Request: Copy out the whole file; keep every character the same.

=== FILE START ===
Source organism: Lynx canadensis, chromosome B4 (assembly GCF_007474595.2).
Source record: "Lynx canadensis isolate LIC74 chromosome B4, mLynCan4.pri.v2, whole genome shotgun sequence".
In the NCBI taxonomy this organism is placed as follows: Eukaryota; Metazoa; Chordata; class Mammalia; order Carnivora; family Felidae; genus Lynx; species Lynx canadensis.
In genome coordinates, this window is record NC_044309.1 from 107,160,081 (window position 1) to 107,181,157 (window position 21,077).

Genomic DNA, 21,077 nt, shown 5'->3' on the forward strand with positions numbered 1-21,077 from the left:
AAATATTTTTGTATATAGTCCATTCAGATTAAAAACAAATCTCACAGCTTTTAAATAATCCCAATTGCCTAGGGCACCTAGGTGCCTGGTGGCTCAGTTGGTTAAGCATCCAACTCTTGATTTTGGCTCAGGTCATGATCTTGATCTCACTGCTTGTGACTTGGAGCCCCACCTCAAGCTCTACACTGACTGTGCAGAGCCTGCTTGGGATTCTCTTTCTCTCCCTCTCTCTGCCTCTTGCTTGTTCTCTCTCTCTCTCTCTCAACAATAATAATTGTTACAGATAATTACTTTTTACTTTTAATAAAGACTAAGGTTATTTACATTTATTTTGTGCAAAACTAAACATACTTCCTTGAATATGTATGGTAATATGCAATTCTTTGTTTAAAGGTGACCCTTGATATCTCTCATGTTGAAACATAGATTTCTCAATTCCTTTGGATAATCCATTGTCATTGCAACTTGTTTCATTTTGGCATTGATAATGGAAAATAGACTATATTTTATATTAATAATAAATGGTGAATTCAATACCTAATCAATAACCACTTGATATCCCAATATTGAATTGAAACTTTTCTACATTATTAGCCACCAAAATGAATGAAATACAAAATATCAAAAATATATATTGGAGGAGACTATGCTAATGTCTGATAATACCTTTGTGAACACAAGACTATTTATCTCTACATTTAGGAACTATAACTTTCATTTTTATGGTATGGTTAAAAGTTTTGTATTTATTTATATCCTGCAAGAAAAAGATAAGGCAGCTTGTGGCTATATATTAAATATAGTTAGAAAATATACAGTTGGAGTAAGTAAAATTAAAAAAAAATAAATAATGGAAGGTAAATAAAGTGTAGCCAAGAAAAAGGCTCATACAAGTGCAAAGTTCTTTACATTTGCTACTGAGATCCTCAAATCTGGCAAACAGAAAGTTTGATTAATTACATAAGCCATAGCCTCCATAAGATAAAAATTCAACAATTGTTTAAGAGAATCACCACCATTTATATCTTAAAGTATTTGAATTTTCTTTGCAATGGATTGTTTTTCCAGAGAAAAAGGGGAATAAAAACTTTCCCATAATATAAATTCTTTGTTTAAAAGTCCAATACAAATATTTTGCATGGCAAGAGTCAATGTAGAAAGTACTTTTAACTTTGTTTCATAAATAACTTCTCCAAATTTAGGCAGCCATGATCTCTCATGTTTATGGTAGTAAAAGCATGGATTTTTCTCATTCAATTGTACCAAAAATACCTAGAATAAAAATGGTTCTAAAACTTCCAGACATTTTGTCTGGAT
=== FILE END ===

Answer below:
Source organism: Lynx canadensis, chromosome B4 (assembly GCF_007474595.2).
Source record: "Lynx canadensis isolate LIC74 chromosome B4, mLynCan4.pri.v2, whole genome shotgun sequence".
In the NCBI taxonomy this organism is placed as follows: Eukaryota; Metazoa; Chordata; class Mammalia; order Carnivora; family Felidae; genus Lynx; species Lynx canadensis.
In genome coordinates, this window is record NC_044309.1 from 107,160,081 (window position 1) to 107,181,157 (window position 21,077).

Genomic DNA, 21,077 nt, shown 5'->3' on the forward strand with positions numbered 1-21,077 from the left:
AAATATTTTTGTATATAGTCCATTCAGATTAAAAACAAATCTCACAGCTTTTAAATAATCCCAATTGCCTAGGGCACCTAGGTGCCTGGTGGCTCAGTTGGTTAAGCATCCAACTCTTGATTTTGGCTCAGGTCATGATCTTGATCTCACTGCTTGTGACTTGGAGCCCCACCTCAAGCTCTACACTGACTGTGCAGAGCCTGCTTGGGATTCTCTTTCTCTCCCTCTCTCTGCCTCTTGCTTGTTCTCTCTCTCTCTCTCTCAACAATAATAATTGTTACAGATAATTACTTTTTACTTTTAATAAAGACTAAGGTTATTTACATTTATTTTGTGCAAAACTAAACATACTTCCTTGAATATGTATGGTAATATGCAATTCTTTGTTTAAAGGTGACCCTTGATATCTCTCATGTTGAAACATAGATTTCTCAATTCCTTTGGATAATCCATTGTCATTGCAACTTGTTTCATTTTGGCATTGATAATGGAAAATAGACTATATTTTATATTAATAATAAATGGTGAATTCAATACCTAATCAATAACCACTTGATATCCCAATATTGAATTGAAACTTTTCTACATTATTAGCCACCAAAATGAATGAAATACAAAATATCAAAAATATATATTGGAGGAGACTATGCTAATGTCTGATAATACCTTTGTGAACACAAGACTATTTATCTCTACATTTAGGAACTATAACTTTCATTTTTATGGTATGGTTAAAAGTTTTGTATTTATTTATATCCTGCAAGAAAAAGATAAGGCAGCTTGTGGCTATATATTAAATATAGTTAGAAAATATACAGTTGGAGTAAGTAAAATTAAAAAAAAATAAATAATGGAAGGTAAATAAAGTGTAGCCAAGAAAAAGGCTCATACAAGTGCAAAGTTCTTTACATTTGCTACTGAGATCCTCAAATCTGGCAAACAGAAAGTTTGATTAATTACATAAGCCATAGCCTCCATAAGATAAAAATTCAACAATTGTTTAAGAGAATCACCACCATTTATATCTTAAAGTATTTGAATTTTCTTTGCAATGGATTGTTTTTCCAGAGAAAAAGGGGAATAAAAACTTTCCCATAATATAAATTCTTTGTTTAAAAGTCCAATACAAATATTTTGCATGGCAAGAGTCAATGTAGAAAGTACTTTTAACTTTGTTTCATAAATAACTTCTCCAAATTTAGGCAGCCATGATCTCTCATGTTTATGGTAGTAAAAGCATGGATTTTTCTCATTCAATTGTACCAAAAATACCTAGAATAAAAATGGTTCTAAAACTTCCAGACATTTTGTCTGGAT